Ohio Sen. Rob Portman was one of seven Republicans to support a federal ban on workplace discrimination against gays and lesbians
in the U.S. Senate yesterday. All Senate Democrats backed the bill. But
the bill faces grim prospects in the U.S. House of Representatives,
where it’s expected to fail. CityBeat covered state-level efforts to ban workplace and housing discrimination against LGBT individuals in further detail here.
Mitt Romney’s code name for Portman, a potential running mate for the 2012 Republican presidential ticket, was Filet-O-Fish.
One in five sun-like stars host Earth-like planets.
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by German Lopez
Kasich adviser named superintendent, bridge costs may change, educators protest budget
The Ohio Board of Education named Richard Ross,
one of Gov. John Kasich’s top education advisers, to the state school
superintendent position. Ross’ appointment links the Ohio Department of
Education more closely with Kasich, according to StateImpact Ohio. Ross
is replacing Stan Heffner, who resigned in August after an ethics
investigation found he had misused state resources for personal matters
and testified in favor of legislation that could have benefited a
company he planned to work for.In a study that should be out next month, Ohio and Kentucky officials are reviewing the Brent Spence Bridge project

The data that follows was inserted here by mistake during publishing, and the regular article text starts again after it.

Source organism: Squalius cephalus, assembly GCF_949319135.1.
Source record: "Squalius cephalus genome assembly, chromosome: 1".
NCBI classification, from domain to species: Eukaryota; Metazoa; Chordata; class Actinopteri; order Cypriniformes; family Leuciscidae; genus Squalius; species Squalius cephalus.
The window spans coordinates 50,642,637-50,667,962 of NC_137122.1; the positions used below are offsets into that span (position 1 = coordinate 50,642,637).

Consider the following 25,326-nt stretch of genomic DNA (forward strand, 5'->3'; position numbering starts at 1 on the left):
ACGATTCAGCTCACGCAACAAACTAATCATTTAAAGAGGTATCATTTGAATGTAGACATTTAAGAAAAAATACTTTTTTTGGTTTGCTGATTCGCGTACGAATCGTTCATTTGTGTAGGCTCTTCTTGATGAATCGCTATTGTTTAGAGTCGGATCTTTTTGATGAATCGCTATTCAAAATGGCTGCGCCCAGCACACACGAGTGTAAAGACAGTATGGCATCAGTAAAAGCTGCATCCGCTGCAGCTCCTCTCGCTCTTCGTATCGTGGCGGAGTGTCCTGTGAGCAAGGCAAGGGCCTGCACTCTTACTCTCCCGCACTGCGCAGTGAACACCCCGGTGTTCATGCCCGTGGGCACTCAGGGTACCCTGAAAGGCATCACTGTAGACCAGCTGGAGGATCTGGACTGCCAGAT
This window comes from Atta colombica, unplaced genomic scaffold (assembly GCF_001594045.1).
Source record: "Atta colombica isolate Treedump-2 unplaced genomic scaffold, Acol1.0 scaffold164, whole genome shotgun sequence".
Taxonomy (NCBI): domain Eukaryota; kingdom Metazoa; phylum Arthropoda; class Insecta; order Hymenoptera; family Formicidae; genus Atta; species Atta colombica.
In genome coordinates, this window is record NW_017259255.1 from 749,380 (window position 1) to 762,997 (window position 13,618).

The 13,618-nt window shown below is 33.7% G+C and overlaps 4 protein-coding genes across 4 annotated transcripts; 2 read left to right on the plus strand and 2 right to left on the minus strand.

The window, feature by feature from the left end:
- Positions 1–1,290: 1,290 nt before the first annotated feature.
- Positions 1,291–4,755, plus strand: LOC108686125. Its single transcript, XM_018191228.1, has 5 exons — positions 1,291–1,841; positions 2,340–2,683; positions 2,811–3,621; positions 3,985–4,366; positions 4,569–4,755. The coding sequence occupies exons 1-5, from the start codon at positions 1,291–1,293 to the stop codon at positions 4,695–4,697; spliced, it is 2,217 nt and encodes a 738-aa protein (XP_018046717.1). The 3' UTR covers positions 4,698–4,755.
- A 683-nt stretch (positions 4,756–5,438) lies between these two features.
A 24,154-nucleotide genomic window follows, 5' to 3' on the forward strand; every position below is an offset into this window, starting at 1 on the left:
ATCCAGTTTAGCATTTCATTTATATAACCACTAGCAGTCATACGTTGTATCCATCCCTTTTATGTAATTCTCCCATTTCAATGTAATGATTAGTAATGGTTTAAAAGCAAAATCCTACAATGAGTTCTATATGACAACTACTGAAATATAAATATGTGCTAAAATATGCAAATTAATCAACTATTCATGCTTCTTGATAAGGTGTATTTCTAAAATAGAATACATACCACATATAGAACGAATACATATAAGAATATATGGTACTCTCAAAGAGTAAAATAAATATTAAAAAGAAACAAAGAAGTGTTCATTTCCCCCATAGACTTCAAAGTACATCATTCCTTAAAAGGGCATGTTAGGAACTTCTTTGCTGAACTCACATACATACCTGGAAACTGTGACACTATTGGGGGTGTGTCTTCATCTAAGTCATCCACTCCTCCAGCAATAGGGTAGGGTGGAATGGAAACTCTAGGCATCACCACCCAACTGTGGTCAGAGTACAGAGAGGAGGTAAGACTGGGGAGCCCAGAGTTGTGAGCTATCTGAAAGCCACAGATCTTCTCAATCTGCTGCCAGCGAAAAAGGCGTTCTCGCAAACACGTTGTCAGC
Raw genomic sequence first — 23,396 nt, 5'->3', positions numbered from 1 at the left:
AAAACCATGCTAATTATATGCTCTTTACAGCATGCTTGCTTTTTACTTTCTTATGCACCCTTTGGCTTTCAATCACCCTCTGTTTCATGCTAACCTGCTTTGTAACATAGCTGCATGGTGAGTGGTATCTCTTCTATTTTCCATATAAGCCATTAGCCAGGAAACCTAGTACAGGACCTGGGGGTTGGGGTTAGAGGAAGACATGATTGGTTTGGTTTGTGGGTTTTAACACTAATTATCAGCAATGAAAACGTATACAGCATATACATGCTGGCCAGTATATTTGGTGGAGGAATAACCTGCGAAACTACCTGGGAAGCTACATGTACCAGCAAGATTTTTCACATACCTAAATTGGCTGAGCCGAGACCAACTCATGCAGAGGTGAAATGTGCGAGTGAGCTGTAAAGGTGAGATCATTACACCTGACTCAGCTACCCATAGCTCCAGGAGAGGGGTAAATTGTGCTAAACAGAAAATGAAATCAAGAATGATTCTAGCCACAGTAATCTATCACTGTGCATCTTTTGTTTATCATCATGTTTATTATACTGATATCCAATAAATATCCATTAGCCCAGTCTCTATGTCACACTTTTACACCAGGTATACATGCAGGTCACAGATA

to make it more affordable.
Many officials want to use tolling to help pay for the bridge, but
northern Kentucky residents and elected officials have pushed back
because they’re concerned tolls will divert traffic to other bridges in
Ohio and hurt the local economy.
In a press conference in front of the Ohio Statehouse
yesterday, more than 100 educators and members of the Coalition of Rural
and Appalachian Schools (CORAS) asked Kasich to rework his education
reform proposal in a way that would raise per-pupil funding, fully fund transportation,
career technical and special education programs and pay for new
initiatives like the Third Grade Reading Guarantee. Under Kasich’s
current proposal, the state is reducing aid from $5,700 for each student
to $5,000, but CORAS says funding should be increased to $6,270. CityBeat covered Kasich’s budget proposal, which includes his education reform plan, here.
While funding in Kasich’s plan is mixed for traditional public schools, charter schools will get 4.5 percent more funding,
according to the Legislative Service Commission. Conservatives
typically tout charter schools for providing more “school choice,” but
in a previous report, Policy Matters Ohio, a left-leaning policy research group, found more choices may bring down results from teachers and students.
Councilwoman Laure Quinlivan and friends and family of fire victims are pushing for a review of Cincinnati’s fire ordinance codes
to avert fire deaths. The proposed changes include more required
fire exits, annual inspections, a mandatory fire drill at the beginning